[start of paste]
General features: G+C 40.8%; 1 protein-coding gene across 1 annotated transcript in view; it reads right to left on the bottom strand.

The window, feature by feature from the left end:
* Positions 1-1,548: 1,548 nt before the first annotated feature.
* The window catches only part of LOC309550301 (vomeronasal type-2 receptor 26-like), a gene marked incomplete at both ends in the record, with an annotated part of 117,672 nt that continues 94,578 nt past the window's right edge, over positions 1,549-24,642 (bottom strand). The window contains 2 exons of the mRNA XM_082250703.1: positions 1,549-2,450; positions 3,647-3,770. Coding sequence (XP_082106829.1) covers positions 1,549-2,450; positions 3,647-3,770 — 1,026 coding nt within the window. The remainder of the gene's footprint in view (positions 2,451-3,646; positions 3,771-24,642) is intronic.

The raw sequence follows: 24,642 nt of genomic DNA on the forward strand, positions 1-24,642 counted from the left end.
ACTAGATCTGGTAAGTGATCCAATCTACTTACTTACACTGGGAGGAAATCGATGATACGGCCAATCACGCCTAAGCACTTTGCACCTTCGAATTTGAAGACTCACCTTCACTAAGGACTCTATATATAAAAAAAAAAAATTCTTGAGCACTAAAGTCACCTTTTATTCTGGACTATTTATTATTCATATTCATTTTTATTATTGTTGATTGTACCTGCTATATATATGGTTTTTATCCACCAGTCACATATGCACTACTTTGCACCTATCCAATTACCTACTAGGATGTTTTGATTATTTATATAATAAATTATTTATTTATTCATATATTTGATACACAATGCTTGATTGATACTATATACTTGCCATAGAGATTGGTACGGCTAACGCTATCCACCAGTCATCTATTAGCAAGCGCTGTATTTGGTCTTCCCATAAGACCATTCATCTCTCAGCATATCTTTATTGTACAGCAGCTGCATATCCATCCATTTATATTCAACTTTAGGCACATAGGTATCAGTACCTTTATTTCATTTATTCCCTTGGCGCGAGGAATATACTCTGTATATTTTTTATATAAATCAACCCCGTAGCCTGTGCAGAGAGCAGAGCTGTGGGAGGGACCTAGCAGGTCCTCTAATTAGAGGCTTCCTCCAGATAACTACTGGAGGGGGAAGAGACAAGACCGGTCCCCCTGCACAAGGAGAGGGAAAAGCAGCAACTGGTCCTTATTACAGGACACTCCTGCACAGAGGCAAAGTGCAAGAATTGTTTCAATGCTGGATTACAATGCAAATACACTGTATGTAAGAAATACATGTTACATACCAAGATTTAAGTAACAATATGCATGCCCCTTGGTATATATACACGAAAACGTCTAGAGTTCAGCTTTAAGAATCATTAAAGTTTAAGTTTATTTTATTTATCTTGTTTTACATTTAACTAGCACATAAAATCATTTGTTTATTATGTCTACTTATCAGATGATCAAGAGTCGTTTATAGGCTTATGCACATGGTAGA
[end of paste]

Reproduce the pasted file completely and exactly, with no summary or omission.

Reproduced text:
General features: G+C 40.8%; 1 protein-coding gene across 1 annotated transcript in view; it reads right to left on the bottom strand.

The window, feature by feature from the left end:
* Positions 1-1,548: 1,548 nt before the first annotated feature.
* The window catches only part of LOC309550301 (vomeronasal type-2 receptor 26-like), a gene marked incomplete at both ends in the record, with an annotated part of 117,672 nt that continues 94,578 nt past the window's right edge, over positions 1,549-24,642 (bottom strand). The window contains 2 exons of the mRNA XM_082250703.1: positions 1,549-2,450; positions 3,647-3,770. Coding sequence (XP_082106829.1) covers positions 1,549-2,450; positions 3,647-3,770 — 1,026 coding nt within the window. The remainder of the gene's footprint in view (positions 2,451-3,646; positions 3,771-24,642) is intronic.

The raw sequence follows: 24,642 nt of genomic DNA on the forward strand, positions 1-24,642 counted from the left end.
ACTAGATCTGGTAAGTGATCCAATCTACTTACTTACACTGGGAGGAAATCGATGATACGGCCAATCACGCCTAAGCACTTTGCACCTTCGAATTTGAAGACTCACCTTCACTAAGGACTCTATATATAAAAAAAAAAAATTCTTGAGCACTAAAGTCACCTTTTATTCTGGACTATTTATTATTCATATTCATTTTTATTATTGTTGATTGTACCTGCTATATATATGGTTTTTATCCACCAGTCACATATGCACTACTTTGCACCTATCCAATTACCTACTAGGATGTTTTGATTATTTATATAATAAATTATTTATTTATTCATATATTTGATACACAATGCTTGATTGATACTATATACTTGCCATAGAGATTGGTACGGCTAACGCTATCCACCAGTCATCTATTAGCAAGCGCTGTATTTGGTCTTCCCATAAGACCATTCATCTCTCAGCATATCTTTATTGTACAGCAGCTGCATATCCATCCATTTATATTCAACTTTAGGCACATAGGTATCAGTACCTTTATTTCATTTATTCCCTTGGCGCGAGGAATATACTCTGTATATTTTTTATATAAATCAACCCCGTAGCCTGTGCAGAGAGCAGAGCTGTGGGAGGGACCTAGCAGGTCCTCTAATTAGAGGCTTCCTCCAGATAACTACTGGAGGGGGAAGAGACAAGACCGGTCCCCCTGCACAAGGAGAGGGAAAAGCAGCAACTGGTCCTTATTACAGGACACTCCTGCACAGAGGCAAAGTGCAAGAATTGTTTCAATGCTGGATTACAATGCAAATACACTGTATGTAAGAAATACATGTTACATACCAAGATTTAAGTAACAATATGCATGCCCCTTGGTATATATACACGAAAACGTCTAGAGTTCAGCTTTAAGAATCATTAAAGTTTAAGTTTATTTTATTTATCTTGTTTTACATTTAACTAGCACATAAAATCATTTGTTTATTATGTCTACTTATCAGATGATCAAGAGTCGTTTATAGGCTTATGCACATGGTAGA